Politics & Government

Bayh's retirement blast at Congress may help break its logjam

Sen. Evan Bayh address the Democratic National Convention in Denver, Colorado, August 27, 2008. He now says he will retire.
Sen. Evan Bayh address the Democratic National Convention in Denver, Colorado, August 27, 2008. He now says he will retire. Olivier Douliery/Abaca Press/MCT

WASHINGTON — The often dysfunctional 111th Congress got a loud wakeup call this week from retiring Sen. Evan Bayh, setting off alarms that moderates and party leaders hope will help them start to make long-sought progress on debt reduction, job creation and even health care.

"It's the kind of announcement that will cause some soul-searching" on Capitol Hill, said Bruce Reed, the head of the centrist Democratic Leadership Council. "It speaks to a frustration that a number of members in both parties have but rarely say in such dramatic fashion."

Bayh, a two-term Democrat from Indiana, said Monday that he wouldn't seek re-election this fall, despite double-digit leads over his Republican rivals, because he was fed up with Congress. He kept firing away at Congress on Tuesday, telling ABC News that it suffers from "brain-dead partisanship'' and "tactical maneuvering for short-term advantage."

The Senate consistently has missed self-imposed goals for acting on major legislation, including ambitious proposals on health care, job creation, financial regulation and debt reduction.

"This has been a very challenging political environment for people who want to solve problems," said Sen. Claire McCaskill, D-Mo.

Polls show that voters blame both parties for inertia in Congress. A Pew Research Center poll Feb. 3 to 9 found that only 29 percent thought Republicans had done a good job of offering solutions to the country's problems over the past year. Forty percent gave Democrats that accolade.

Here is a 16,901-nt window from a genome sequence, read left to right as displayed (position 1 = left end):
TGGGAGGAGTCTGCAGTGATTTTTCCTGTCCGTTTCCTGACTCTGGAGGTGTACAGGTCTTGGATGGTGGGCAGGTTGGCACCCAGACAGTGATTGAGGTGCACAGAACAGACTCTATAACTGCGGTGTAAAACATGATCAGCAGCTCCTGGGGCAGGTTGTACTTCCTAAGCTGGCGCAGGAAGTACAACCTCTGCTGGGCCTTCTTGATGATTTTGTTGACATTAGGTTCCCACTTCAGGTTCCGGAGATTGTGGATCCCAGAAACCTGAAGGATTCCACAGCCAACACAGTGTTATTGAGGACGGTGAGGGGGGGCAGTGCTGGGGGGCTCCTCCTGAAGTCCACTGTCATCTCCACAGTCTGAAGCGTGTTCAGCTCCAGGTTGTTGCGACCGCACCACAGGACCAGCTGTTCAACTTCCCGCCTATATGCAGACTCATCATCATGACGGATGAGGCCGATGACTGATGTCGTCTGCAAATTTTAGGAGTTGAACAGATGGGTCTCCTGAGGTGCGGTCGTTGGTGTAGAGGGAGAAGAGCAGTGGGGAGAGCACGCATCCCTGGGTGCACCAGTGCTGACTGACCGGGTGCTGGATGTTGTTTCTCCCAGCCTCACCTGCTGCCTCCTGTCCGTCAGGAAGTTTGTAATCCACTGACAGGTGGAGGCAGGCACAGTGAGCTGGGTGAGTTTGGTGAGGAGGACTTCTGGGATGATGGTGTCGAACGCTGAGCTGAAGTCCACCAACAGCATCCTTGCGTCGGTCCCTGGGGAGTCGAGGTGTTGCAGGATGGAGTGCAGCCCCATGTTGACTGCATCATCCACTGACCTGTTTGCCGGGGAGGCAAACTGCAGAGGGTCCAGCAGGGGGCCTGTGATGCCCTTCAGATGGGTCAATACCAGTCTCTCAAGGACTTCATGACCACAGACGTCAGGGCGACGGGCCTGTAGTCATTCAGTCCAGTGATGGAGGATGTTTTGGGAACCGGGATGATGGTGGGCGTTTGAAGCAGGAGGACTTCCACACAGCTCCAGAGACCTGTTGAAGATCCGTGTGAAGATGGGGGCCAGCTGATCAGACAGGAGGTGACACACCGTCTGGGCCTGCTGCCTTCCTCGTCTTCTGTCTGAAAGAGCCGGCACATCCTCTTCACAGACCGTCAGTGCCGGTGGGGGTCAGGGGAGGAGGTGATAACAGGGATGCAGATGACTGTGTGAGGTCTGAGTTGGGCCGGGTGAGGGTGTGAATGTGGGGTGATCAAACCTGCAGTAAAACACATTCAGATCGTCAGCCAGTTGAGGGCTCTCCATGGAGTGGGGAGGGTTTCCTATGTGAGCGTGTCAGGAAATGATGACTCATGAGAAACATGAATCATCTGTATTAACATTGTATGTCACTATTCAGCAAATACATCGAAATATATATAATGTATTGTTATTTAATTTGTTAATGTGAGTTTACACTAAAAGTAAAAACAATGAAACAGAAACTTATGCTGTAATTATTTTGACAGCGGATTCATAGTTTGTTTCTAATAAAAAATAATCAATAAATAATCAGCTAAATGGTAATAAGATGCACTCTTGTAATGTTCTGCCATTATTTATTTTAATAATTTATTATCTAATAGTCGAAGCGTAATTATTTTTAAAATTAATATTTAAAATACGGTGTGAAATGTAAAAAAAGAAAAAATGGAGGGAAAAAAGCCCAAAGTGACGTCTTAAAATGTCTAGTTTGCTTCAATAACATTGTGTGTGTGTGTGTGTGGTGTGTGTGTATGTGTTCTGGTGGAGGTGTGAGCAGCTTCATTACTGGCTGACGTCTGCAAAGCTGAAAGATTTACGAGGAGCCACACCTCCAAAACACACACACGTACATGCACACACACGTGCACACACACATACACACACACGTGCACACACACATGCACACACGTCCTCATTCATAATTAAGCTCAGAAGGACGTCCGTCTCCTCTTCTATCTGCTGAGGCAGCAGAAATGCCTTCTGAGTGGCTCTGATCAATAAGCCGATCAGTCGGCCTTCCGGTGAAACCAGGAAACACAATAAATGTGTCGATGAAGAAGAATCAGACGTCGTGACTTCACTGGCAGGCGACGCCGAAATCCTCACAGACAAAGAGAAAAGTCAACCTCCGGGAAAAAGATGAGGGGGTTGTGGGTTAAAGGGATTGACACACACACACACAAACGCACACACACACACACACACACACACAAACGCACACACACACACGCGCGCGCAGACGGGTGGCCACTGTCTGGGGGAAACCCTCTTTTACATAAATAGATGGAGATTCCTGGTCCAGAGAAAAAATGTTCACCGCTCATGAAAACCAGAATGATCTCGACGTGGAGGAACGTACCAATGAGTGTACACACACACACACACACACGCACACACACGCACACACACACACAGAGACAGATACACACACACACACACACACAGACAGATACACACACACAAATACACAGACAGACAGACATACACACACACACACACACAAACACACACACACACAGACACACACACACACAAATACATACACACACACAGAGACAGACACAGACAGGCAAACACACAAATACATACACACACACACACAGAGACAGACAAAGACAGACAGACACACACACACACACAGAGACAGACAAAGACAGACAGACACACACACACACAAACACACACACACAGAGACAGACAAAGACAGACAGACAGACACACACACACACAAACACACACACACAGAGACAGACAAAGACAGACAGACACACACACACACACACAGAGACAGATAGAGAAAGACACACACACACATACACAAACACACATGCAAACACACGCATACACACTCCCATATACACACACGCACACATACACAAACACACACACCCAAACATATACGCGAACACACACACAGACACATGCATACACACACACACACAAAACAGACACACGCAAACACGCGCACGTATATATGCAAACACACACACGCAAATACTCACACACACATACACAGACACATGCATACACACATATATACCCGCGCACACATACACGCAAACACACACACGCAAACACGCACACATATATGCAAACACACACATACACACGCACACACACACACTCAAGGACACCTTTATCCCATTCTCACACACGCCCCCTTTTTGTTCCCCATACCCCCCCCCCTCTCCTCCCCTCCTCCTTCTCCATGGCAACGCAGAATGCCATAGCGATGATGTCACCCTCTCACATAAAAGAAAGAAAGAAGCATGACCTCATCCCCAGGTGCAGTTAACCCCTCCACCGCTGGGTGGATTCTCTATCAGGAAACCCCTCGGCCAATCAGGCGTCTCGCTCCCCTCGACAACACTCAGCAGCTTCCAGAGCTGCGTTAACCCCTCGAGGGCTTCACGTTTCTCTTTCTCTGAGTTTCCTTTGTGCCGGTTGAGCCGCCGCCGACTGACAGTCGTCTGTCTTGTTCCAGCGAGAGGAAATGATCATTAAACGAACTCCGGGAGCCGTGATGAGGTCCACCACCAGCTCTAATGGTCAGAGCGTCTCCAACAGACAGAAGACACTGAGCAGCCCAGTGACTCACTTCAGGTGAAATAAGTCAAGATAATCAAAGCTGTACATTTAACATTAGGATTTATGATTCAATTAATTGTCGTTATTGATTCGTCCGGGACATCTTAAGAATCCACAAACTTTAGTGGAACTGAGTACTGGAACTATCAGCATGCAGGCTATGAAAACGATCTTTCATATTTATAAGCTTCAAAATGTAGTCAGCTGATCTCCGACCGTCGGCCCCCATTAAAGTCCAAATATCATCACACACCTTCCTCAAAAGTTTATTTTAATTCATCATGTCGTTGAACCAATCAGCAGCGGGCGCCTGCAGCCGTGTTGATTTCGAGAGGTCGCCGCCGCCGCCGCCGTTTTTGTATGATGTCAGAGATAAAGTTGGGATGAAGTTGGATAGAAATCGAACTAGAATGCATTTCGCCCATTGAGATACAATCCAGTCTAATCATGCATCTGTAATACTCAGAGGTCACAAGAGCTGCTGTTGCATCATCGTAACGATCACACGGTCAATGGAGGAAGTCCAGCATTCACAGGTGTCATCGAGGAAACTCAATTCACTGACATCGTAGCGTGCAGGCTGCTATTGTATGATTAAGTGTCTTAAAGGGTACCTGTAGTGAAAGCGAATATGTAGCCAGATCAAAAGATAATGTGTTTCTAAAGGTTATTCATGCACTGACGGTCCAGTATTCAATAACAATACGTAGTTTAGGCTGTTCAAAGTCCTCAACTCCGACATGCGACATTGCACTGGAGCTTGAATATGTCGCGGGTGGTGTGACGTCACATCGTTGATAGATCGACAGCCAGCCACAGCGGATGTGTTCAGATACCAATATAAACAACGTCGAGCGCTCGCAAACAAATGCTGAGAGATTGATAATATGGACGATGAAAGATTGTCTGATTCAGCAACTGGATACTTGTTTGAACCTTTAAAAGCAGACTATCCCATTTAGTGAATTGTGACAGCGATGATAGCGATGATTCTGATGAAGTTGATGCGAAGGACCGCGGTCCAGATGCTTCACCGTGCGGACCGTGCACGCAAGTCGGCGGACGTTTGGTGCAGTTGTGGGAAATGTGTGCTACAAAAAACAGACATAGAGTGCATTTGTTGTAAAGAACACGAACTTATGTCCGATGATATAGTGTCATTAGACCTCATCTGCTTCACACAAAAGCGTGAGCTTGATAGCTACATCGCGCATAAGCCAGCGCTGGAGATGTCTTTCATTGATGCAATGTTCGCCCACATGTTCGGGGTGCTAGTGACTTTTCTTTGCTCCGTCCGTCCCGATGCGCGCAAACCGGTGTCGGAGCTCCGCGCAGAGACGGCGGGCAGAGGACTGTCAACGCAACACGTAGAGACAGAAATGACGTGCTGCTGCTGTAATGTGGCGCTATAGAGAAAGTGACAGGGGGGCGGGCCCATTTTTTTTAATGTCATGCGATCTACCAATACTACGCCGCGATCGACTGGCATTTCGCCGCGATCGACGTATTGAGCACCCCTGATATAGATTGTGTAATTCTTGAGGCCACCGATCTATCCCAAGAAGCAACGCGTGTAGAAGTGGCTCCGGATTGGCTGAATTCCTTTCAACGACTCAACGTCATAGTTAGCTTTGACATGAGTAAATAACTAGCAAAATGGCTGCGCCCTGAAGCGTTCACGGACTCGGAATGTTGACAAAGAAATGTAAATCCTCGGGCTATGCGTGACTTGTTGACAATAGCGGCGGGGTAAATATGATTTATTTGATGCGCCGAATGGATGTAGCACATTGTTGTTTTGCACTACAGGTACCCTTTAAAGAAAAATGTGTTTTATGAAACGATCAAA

Lawmakers must do a better job of explaining their views on health care — and of the complexities of the legislative process — to win back public support, experts said.

"You almost never get a big piece of legislation like this through in just one session of Congress," said Tripp Baird, who was a top aide to former Senate Republican leader Trent Lott of Mississippi.

Bayh's comments are a reminder that to get things done, leaders have to work toward the middle, Baird said: "Just like Lott sometimes threw the right overboard, Reid has to do the same with the left."

The outlook on select issues:


Senate Budget Committee Chairman Kent Conrad, D-N.D., who's unhappy with the Obama administration's long-range budget plans, is confident that a powerful debt reduction commission will be created this year "to get us back on track."

Late Tuesday, the White House announced that President Barack Obama on Thursday will appoint by executive order a bipartisan commission to advise how to rein in the national debt. Congress and the president would have to approve any final decisions, however.


Obama will host a bipartisan health care summit Feb. 25, hoping to jump-start the stalled debate. While Republican leaders in the House of Representatives have been skeptical that much will get done, Republican Senate leader Mitch McConnell, R-Ky., said last week that he wanted to consult with the White House "to maximize the effectiveness of the meeting." Bayh's blast may underscore that both parties need such a result.


The immediate impact of Bayh's decision could be apparent next week, when the Senate is expected to vote on a $15 billion jobs package. It was originally $85 billion, and the Senate Finance Committee's top Republican and Democrat supported it.

Reid pared it back, however, after hearing objections from some Senate liberals about tax breaks for business.

Bayh slammed Democrats for abandoning the bipartisan approach, and one of the Senate's most vulnerable incumbents, Sen. Blanche Lincoln, D-Ark., said she hoped that Democratic leaders would reconsider their decision on the jobs bill.

"Most Americans don't honestly believe that a single political party has all the good ideas," she said. "We're not going to accomplish anything until we start governing from the center."

Will that happen?

"It's possible," the DLC's Reed said. "Bayh's comments could have a sobering effect."

(David Goldstein contributed to this story.)


Sen. Evan Bayh's statement on re-election

Sen. Conrad's statement on long-term fiscal outlook

Pew Research Center poll on midterm elections

Congressional Budget Office economic and budget outlook


Indiana's Bayh, fed up with Congress, won't run again

Senate Republicans: Filibuster everything to win in November?

A commission to tackle out-of-control federal spending?

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